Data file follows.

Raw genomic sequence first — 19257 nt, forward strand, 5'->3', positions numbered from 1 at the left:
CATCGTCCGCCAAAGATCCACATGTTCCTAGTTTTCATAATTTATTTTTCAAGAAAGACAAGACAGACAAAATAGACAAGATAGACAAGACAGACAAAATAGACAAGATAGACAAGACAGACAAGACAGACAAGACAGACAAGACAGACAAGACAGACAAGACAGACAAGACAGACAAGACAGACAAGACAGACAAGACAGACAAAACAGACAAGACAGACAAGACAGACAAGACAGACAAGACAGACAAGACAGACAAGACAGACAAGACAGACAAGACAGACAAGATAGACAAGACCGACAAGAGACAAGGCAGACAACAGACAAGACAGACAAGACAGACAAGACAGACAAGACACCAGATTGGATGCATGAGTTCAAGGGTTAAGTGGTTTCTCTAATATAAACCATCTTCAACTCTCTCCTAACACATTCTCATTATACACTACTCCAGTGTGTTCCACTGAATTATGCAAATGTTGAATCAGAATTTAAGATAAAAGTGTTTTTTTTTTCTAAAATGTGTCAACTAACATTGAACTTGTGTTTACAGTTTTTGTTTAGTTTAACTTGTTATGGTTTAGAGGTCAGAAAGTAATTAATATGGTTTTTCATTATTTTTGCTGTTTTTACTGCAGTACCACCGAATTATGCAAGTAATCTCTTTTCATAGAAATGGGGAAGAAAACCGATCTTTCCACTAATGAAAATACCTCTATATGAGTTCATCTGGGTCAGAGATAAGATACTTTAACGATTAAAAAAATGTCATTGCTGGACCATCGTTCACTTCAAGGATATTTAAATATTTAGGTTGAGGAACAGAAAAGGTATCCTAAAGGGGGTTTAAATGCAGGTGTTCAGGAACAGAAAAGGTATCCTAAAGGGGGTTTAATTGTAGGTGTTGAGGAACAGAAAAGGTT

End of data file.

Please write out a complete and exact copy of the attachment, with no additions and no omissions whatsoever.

Raw genomic sequence first — 19257 nt, forward strand, 5'->3', positions numbered from 1 at the left:
CATCGTCCGCCAAAGATCCACATGTTCCTAGTTTTCATAATTTATTTTTCAAGAAAGACAAGACAGACAAAATAGACAAGATAGACAAGACAGACAAAATAGACAAGATAGACAAGACAGACAAGACAGACAAGACAGACAAGACAGACAAGACAGACAAGACAGACAAGACAGACAAGACAGACAAGACAGACAAGACAGACAAAACAGACAAGACAGACAAGACAGACAAGACAGACAAGACAGACAAGACAGACAAGACAGACAAGACAGACAAGACAGACAAGATAGACAAGACCGACAAGAGACAAGGCAGACAACAGACAAGACAGACAAGACAGACAAGACAGACAAGACACCAGATTGGATGCATGAGTTCAAGGGTTAAGTGGTTTCTCTAATATAAACCATCTTCAACTCTCTCCTAACACATTCTCATTATACACTACTCCAGTGTGTTCCACTGAATTATGCAAATGTTGAATCAGAATTTAAGATAAAAGTGTTTTTTTTTTCTAAAATGTGTCAACTAACATTGAACTTGTGTTTACAGTTTTTGTTTAGTTTAACTTGTTATGGTTTAGAGGTCAGAAAGTAATTAATATGGTTTTTCATTATTTTTGCTGTTTTTACTGCAGTACCACCGAATTATGCAAGTAATCTCTTTTCATAGAAATGGGGAAGAAAACCGATCTTTCCACTAATGAAAATACCTCTATATGAGTTCATCTGGGTCAGAGATAAGATACTTTAACGATTAAAAAAATGTCATTGCTGGACCATCGTTCACTTCAAGGATATTTAAATATTTAGGTTGAGGAACAGAAAAGGTATCCTAAAGGGGGTTTAAATGCAGGTGTTCAGGAACAGAAAAGGTATCCTAAAGGGGGTTTAATTGTAGGTGTTGAGGAACAGAAAAGGTT